What better way is there to enjoy a summer day then a swim?
However, it is important to remember beach safety while enjoying a day in the sun. We can not stress enough how crucial it is to check the water quality at the beach before taking a dip. Our app Swim Guide makes checking water quality easy. But, there are other dangers to be aware of at the beach … and no, we aren’t talking about shark attacks.
Rip currents are the number one reason for lifeguard rescues at the beach, and still it is estimated that every year 100 people are killed by rip currents in the U.S. alone. To put that in perspective, sharks kill about 5 people annually around the world.
The term rip current refers to a narrow channel of water (rarely over 30.5 m wide) that flows away from the beach, perpendicular to the shore. Rip currents are dangerous for even the strongest swimmers because they are quick and powerful. A rip current can travel as fast as eight feet per second, which is faster than an Olympic swimmer.
There are four kinds of rips currents:
1. Flash rip: They form suddenly and can disappear just as fast. They typically occur when wave conditions increase suddenly, or during storms.
2. Fixed rip: Are formed between sand bars and deeper channels, they can stay in the same place for days, weeks, or months. This is the most common type of rip current.
3. Mega Rip: Are the largest type of rip currents. They form during periods of extreme wave activity such as during a hurricane or heavy rain storm.
4.Permanent Rip: Occur in a place with a permanent obstacle like a pier, jetty or coral reef, making the rip current permanent.
There is the common misconception that the term rip current is interchangeable with rip tide. But rip currents and rip tides are not the same thing. A rip current is not a tide at all, whereas, a rip tide is the movement of tidal water through inlets on a beach such as harbours, and estuaries.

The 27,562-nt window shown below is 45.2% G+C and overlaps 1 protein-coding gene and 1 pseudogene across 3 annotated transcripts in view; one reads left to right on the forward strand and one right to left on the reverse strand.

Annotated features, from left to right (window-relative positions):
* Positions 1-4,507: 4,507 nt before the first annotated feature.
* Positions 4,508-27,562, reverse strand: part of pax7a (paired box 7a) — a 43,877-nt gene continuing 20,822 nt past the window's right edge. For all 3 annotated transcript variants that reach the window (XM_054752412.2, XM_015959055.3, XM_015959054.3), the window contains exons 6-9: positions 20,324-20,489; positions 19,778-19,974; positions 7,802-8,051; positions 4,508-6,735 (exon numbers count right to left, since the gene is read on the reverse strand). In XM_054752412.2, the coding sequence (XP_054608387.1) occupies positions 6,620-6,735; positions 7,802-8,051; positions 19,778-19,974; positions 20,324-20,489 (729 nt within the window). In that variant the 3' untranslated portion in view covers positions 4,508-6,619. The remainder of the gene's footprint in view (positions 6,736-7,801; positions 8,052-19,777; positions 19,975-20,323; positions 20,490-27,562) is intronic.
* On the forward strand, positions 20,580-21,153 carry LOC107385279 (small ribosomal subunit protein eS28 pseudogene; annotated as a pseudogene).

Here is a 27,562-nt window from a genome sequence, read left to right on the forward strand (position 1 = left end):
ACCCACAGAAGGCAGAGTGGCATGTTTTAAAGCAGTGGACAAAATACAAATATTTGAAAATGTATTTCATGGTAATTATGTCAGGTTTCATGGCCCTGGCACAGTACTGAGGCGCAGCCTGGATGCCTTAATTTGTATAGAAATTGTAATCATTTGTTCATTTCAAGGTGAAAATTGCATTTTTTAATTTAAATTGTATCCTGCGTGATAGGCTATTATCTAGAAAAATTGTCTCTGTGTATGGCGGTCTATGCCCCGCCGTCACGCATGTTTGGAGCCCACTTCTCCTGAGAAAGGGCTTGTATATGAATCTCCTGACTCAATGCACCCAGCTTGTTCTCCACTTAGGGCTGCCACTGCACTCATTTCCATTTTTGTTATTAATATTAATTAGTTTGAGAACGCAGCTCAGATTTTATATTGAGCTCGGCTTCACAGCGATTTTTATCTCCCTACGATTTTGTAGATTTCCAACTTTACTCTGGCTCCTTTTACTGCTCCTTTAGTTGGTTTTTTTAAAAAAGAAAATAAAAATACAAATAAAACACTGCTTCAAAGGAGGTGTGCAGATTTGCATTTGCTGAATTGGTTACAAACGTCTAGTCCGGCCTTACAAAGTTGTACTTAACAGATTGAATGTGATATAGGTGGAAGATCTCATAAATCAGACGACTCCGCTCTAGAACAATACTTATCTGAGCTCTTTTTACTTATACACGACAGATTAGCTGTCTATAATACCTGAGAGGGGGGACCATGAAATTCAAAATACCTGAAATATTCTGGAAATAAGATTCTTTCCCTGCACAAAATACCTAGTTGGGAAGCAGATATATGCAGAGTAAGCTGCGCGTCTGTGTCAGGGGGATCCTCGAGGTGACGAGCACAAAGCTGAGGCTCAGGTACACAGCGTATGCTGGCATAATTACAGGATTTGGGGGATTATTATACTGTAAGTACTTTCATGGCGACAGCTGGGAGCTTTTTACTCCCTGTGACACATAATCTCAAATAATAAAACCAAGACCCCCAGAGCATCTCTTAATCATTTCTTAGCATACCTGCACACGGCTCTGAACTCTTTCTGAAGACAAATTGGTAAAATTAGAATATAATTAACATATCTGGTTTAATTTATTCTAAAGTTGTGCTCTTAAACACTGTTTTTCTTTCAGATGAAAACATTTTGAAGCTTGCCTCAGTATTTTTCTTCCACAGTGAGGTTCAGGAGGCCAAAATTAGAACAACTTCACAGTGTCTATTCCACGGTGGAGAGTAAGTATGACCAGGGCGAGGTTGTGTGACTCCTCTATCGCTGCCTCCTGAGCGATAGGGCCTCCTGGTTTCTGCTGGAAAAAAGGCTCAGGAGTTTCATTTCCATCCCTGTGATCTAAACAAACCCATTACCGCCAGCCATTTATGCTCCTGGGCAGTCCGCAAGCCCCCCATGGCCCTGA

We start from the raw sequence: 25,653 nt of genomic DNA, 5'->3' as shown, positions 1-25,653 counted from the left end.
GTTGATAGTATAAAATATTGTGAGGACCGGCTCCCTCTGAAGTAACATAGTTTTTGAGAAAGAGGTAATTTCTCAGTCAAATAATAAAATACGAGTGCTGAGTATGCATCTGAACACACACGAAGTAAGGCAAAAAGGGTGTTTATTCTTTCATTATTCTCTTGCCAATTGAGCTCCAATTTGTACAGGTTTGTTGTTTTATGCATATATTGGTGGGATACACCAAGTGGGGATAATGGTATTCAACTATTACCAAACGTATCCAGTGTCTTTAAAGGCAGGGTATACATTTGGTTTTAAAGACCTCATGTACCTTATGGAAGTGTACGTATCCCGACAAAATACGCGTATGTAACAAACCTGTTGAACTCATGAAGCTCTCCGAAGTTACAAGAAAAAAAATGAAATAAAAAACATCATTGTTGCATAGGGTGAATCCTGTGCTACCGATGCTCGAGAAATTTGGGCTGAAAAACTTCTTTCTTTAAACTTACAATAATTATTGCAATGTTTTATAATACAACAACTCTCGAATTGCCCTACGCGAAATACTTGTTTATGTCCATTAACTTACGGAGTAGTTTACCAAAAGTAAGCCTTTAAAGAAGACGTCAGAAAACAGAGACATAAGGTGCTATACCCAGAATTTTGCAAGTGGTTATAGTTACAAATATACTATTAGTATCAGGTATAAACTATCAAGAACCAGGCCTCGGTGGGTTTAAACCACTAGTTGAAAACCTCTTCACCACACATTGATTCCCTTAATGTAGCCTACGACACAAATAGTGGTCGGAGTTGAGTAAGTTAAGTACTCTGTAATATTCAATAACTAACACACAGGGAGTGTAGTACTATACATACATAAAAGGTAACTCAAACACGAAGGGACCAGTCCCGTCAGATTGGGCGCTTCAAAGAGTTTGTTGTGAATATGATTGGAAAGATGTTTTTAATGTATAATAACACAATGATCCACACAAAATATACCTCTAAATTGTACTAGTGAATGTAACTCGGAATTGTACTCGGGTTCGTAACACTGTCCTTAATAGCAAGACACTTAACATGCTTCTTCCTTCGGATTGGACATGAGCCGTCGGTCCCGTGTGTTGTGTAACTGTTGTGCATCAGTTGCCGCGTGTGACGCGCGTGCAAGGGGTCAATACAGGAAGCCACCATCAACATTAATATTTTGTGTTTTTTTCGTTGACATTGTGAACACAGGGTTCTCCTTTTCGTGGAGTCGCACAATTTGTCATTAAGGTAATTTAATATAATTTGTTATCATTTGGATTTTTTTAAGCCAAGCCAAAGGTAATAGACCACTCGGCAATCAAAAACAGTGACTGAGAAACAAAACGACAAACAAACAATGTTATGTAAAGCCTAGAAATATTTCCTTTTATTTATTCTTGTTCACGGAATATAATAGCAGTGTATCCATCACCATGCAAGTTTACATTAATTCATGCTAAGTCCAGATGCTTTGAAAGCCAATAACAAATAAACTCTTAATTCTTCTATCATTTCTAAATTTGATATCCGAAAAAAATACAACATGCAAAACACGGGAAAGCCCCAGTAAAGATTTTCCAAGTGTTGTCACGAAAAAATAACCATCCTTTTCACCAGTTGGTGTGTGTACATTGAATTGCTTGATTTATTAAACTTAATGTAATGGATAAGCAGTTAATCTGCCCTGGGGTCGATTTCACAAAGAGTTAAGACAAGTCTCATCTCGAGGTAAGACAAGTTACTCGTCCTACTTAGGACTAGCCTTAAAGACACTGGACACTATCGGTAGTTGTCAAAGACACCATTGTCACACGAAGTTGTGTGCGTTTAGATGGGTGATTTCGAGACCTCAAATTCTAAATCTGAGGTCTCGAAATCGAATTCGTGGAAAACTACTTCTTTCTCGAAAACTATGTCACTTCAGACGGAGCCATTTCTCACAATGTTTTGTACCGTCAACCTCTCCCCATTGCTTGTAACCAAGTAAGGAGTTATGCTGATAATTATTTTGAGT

Rip currents don’t just form in the ocean, they can occur in any natural waterbody where breaking waves occur. So yes rip currents can occur on lakes, especially large lakes such as the Great Lakes in Canada and the U.S.
Rip currents can form regardless if the waterbody has a rocky or sandy bottom. When the waves break strongly and weakly at different locations, this causes the water to move in a circular motion and creates a narrow current that moves away from the shore. This current is called a rip current. Rapidly changing wave heights, sandbar breaks, weather and manmade shoreline structures (ex: piers) are all factors that contribute to a rip current occurring.
They are especially common along the East, Gulf, and West coasts of the U.S., and along the shores of the Great Lakes in the U.S. and Canada.
Most beachgoers can’t identify a rip current, but it’s important to learn how to spot one. Three tell-tale signs of a rip current include; a choppy channel of water with a circular motion, a line of seaweed or debris that is moving out to sea, and a disrupted pattern of incoming waves. The water is also likely to be darker in a rip current, or a muddy colour.
Always look into the water conditions before you go swimming and try to go swimming at a lifeguard-protected beach. That way, you can ask the lifeguard for the surf conditions and of any known rip currents. If there is no lifeguard on duty, make sure there are other swimmers around. Never ever go swimming alone on an empty beach. The National Weather Service is an excellent resource of U.S. surf forecasts.
If you do happen to get caught in a rip current, the most important thing to remember is not to panic. Panicking will only tire you out. Remain calm and remember that a rip current will just pull you farther from shore and not underwater.
Don’t struggle against the current, as this is how most people drown. Instead, remain calm and conserve your energy. Try to swim parallel to the shore to escape the rip current. Remember, most rip currents are narrow so the swim won’t be that far. If you can’t swim out of the current, continue to tread water and float on your back.
If you are able to get out of the current, swim back to the shore on a diagonal to avoid getting caught in the current again.
However, if you are unable to swim out, raise both of your hands and call for help. This is especially important if you are not a strong swimmer. If there is no life guard on duty, get the attention of other beachgoers. This is why it is important to not go swimming at an empty beach.
The Royal National Lifeboat Institution suggests you remember the three R’s if you get caught in a rip current. : “Relax, Raise (the alarm), and (wait for) Rescue.
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